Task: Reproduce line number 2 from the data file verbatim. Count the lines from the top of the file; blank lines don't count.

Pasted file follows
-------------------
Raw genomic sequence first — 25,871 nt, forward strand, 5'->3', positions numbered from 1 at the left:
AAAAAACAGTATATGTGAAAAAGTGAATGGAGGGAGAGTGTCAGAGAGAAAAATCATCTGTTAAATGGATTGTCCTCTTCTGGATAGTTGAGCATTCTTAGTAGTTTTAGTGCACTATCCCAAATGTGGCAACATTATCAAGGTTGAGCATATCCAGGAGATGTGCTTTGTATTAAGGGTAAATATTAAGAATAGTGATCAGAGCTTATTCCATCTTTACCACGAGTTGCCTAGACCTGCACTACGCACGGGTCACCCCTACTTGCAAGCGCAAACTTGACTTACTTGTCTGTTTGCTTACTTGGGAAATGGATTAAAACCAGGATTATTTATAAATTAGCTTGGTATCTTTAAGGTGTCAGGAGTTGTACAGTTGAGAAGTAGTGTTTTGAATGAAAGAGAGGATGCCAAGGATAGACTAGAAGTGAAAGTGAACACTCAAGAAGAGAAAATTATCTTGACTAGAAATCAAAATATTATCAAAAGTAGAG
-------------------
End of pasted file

AAAAAACAGTATATGTGAAAAAGTGAATGGAGGGAGAGTGTCAGAGAGAAAAATCATCTGTTAAATGGATTGTCCTCTTCTGGATAGTTGAGCATTCTTAGTAGTTTTAGTGCACTATCCCAAATGTGGCAACATTATCAAGGTTGAGCATATCCAGGAGATGTGCTTTGTATTAAGGGTAAATATTAAGAATAGTGATCAGAGCTTATTCCATCTTTACCACGAGTTGCCTAGACCTGCACTACGCACGGGTCACCCCTACTTGCAAGCGCAAACTTGACTTACTTGTCTGTTTGCTTACTTGGGAAATGGATTAAAACCAGGATTATTTATAAATTAGCTTGGTATCTTTAAGGTGTCAGGAGTTGTACAGTTGAGAAGTAGTGTTTTGAATGAAAGAGAGGATGCCAAGGATAGACTAGAAGTGAAAGTGAACACTCAAGAAGAGAAAATTATCTTGACTAGAAATCAAAATATTATCAAAAGTAGAG